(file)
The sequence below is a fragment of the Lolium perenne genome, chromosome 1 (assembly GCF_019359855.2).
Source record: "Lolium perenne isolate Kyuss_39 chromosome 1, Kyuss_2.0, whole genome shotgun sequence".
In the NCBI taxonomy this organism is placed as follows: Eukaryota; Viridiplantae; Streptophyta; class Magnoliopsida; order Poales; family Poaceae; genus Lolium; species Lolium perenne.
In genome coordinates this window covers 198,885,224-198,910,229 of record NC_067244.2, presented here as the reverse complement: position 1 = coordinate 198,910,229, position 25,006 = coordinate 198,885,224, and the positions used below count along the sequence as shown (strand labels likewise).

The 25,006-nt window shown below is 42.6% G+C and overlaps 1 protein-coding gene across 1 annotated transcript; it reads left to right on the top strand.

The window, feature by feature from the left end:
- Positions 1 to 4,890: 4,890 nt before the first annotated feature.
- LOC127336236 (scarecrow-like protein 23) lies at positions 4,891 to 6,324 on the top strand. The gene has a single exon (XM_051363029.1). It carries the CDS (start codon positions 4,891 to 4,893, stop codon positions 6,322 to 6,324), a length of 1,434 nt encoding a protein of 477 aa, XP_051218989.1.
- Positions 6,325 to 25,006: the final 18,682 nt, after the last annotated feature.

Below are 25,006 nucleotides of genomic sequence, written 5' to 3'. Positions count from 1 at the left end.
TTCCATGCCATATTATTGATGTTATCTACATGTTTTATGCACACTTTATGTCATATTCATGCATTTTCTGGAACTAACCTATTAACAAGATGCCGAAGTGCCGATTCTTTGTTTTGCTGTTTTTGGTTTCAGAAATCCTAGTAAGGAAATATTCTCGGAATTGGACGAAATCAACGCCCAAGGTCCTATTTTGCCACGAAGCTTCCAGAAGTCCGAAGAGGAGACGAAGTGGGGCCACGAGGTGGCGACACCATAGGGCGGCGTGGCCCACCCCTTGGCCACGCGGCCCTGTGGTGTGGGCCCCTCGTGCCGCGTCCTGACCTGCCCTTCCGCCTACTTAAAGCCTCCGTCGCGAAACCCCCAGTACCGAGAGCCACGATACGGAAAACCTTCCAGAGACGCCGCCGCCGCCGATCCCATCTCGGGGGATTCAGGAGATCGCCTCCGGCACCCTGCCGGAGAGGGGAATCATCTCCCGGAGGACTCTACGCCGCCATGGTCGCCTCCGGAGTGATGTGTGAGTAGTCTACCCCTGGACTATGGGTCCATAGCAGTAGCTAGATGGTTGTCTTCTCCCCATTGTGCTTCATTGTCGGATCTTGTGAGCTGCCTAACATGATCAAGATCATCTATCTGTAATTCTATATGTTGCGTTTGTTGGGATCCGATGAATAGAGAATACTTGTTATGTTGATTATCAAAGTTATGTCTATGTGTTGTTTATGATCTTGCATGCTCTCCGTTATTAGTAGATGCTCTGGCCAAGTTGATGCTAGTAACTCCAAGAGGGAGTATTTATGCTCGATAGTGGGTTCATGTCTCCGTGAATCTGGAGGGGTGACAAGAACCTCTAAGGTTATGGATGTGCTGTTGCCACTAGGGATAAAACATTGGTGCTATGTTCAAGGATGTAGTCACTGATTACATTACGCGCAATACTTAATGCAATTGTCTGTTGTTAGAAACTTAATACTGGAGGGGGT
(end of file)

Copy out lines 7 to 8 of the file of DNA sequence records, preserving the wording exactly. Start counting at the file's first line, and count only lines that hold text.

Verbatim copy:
- Positions 1 to 4,890: 4,890 nt before the first annotated feature.
- LOC127336236 (scarecrow-like protein 23) lies at positions 4,891 to 6,324 on the top strand. The gene has a single exon (XM_051363029.1). It carries the CDS (start codon positions 4,891 to 4,893, stop codon positions 6,322 to 6,324), a length of 1,434 nt encoding a protein of 477 aa, XP_051218989.1.